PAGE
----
How Social Media Affects Our Interaction With Others

1057 Words5 Pages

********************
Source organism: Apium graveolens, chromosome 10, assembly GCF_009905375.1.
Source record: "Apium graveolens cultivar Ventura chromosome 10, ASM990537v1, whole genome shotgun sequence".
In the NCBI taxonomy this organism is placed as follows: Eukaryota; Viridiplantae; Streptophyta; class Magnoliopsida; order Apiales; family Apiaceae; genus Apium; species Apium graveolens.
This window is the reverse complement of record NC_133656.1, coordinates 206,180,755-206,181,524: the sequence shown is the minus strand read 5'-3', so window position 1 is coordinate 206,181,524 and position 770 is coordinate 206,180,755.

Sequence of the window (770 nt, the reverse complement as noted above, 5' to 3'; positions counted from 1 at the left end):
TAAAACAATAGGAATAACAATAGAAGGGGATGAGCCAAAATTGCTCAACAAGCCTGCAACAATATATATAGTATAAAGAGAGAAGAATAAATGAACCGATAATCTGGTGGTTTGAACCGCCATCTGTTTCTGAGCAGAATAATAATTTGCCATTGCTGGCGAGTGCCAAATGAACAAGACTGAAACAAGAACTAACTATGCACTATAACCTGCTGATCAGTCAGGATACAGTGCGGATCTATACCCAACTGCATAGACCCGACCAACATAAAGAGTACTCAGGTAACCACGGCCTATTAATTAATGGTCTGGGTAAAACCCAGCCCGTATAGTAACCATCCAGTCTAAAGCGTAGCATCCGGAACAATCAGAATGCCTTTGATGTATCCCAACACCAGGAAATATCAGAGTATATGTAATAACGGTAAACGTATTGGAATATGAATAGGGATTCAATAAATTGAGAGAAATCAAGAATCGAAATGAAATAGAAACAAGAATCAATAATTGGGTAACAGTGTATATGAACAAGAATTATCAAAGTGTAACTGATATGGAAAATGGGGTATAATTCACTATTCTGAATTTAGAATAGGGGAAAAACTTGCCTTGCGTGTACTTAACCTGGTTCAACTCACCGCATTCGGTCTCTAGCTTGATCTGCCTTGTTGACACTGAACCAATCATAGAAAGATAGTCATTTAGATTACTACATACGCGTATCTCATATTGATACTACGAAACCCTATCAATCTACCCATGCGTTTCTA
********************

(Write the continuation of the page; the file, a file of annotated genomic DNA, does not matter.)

Evolving technologies have both improved our quality of life and have made our lives easier. Innovations have allowed us to find a machine to solve every one of our problems. The current rate of technological development has allowed us to integrate many devices into our everyday lifestyle. However, there is a price that comes with the use of new technology. Instead of using social media as a mere tool to help us communicate with others, some of us have made this the only way we socialize. A recent study done on users from ages 18 to 34 found that “nearly half check Facebook minutes after waking up” (Marche 9). Stephen Marche only mentions the usage of social media early in the day, leaving out the percentage of users that are connected the entire day, even while sleeping. Our obsessive use of social media has placed us in a dangerous psychological state; we have become lonely because we interact with machines instead of real people. Although technology’s purpose is to make our lives better, it instead prevents us from interacting with the real world. In “Television: The Plug-In Drug,” Marie Winn reveals that children’s relationships have deteriorated by spending many hours in in front of the television (443). On average children are spending more than 24 hours per week watching television (Hinckley). Since childhood is the prime time humans learn about relationships, instead of watching television children should be playing outside with friends, and talking more with their families. While television has had a negative impact on children, social media prevents adults from forming real relationships. A survey showed that only 20 percent of Americans had someone to confide in and 25 percent had no one to talk to (Marche 3). Having ... ... middle of paper ... ...the mind?” HowStuffWorks. Web. 31 Oct. 2013. Goleman, Daniel. "HEALTH: PSYCHOLOGY; Researchers Add Sounds of Silence To the Growing List of Health Risks." The New York Times, 04 Aug. 1988. Web. 31 Oct. 2013. Hinclkey, David. “Americans spend 34 hours a week watching TV, according to Nielsen numbers.” New York Daily News. Mortimer Zuckerman, 19 Sep 2012. Web. 17 Nov. 2013. "Japan unveils humanoid robot that laughs and smiles." n.pag. Web. 31 Oct 2013. Marche, Stephen. "Is Facebook Making Us Lonely." The Atlantic. Jay Lauf, 02 Apr 2012. Web. 31 Oct. 2013. MarketingCharts. Marketing Charts. Watershed Publishing, 2013. Web. 17 Nov. 2013. Turkle, Sherry. “Connected, but alone?” TED. TED, Apr. 2012. Web. 31 Oct. 2013. Winn, Mary. "Television: The Plug-In Drug." 50 Essays: A Portable Anthology. 3rd Edition. Ed. Samuel Cohen. Boston: Bedford, 2011. 440-443. Print
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